Application of video frame interpolation to markerless, single-camera gait analysis

Marcus Dunn*, Adam Kennerley, Zhane Murrell-Smith, Kate Webster, Kane Middleton, Jon Wheat

*Corresponding author for this work

Research output: Contribution to journalArticlepeer-review

2 Citations (Scopus)
31 Downloads (Pure)


In clinic settings, factors such as time, cost, expertise, and technology feasibility limit the use of instrumented biomechanical analysis. Recent advances in commercial markerless motion capture systems can address patient ease-of-use factors, but are high cost and require specialised equipment, dedicated spaces, and technical expertise. As such, they present similar limitations to biomechanical analyses in clinic settings. Single-camera pose estimation techniques have generated cautious optimism for markerless gait analysis. However, parameters derived using low-cost and low-sample rate cameras commonly used in clinic settings are not yet accurate enough to detect change in complex movement systems. Video frame interpolation is a single-step process that artificially increases the sample rate of videos. This study applied video frame interpolation to videos of walking and demonstrates improved precision for step, stance, swing and double support times, as well as marginal improvements to the precision of ankle and knee joint angles, derived by single-camera pose estimation. Video frame interpolation potentially represents a delimiting factor for gait analysis in clinic settings, as limiting factors such as time, cost, technology feasibility and patient ease-of-use can be minimised.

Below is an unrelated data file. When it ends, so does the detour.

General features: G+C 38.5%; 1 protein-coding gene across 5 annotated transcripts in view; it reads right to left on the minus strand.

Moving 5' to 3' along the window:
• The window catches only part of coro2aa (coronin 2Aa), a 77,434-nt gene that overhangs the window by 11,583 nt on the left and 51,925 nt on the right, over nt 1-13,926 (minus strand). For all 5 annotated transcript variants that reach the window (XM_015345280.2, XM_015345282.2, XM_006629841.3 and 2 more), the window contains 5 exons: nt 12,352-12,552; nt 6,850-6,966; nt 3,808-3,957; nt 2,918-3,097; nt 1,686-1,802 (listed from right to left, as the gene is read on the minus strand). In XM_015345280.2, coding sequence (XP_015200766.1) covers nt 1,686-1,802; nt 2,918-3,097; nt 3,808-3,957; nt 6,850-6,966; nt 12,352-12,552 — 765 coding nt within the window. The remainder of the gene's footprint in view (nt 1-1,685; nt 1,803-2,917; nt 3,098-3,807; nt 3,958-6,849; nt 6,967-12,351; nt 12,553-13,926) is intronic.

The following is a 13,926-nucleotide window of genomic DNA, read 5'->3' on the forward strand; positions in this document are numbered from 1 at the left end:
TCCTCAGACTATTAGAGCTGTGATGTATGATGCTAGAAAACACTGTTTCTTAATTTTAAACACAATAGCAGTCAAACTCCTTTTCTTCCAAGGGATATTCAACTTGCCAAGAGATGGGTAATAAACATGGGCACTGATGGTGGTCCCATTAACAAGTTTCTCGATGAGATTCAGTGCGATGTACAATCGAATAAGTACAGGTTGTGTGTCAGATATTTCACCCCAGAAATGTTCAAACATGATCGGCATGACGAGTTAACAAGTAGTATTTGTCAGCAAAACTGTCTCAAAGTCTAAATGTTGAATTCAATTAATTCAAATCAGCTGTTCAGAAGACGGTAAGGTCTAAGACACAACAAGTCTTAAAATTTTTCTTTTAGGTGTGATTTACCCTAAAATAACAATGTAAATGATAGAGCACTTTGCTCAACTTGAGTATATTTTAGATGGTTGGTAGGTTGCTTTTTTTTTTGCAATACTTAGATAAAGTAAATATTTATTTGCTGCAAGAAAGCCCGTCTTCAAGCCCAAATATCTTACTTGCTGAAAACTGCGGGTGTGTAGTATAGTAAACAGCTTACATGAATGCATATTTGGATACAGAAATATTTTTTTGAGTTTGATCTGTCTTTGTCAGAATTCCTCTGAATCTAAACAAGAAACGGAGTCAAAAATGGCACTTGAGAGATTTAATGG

Original languageEnglish
Article number22
JournalSports Engineering
Publication statusPublished - 28 Apr 2023

ASJC Scopus subject areas

  • Biomedical Engineering
  • Modelling and Simulation
  • Orthopedics and Sports Medicine
  • Physical Therapy, Sports Therapy and Rehabilitation
  • Mechanics of Materials
  • Mechanical Engineering


Dive into the research topics of 'Application of video frame interpolation to markerless, single-camera gait analysis'. Together they form a unique fingerprint.

Cite this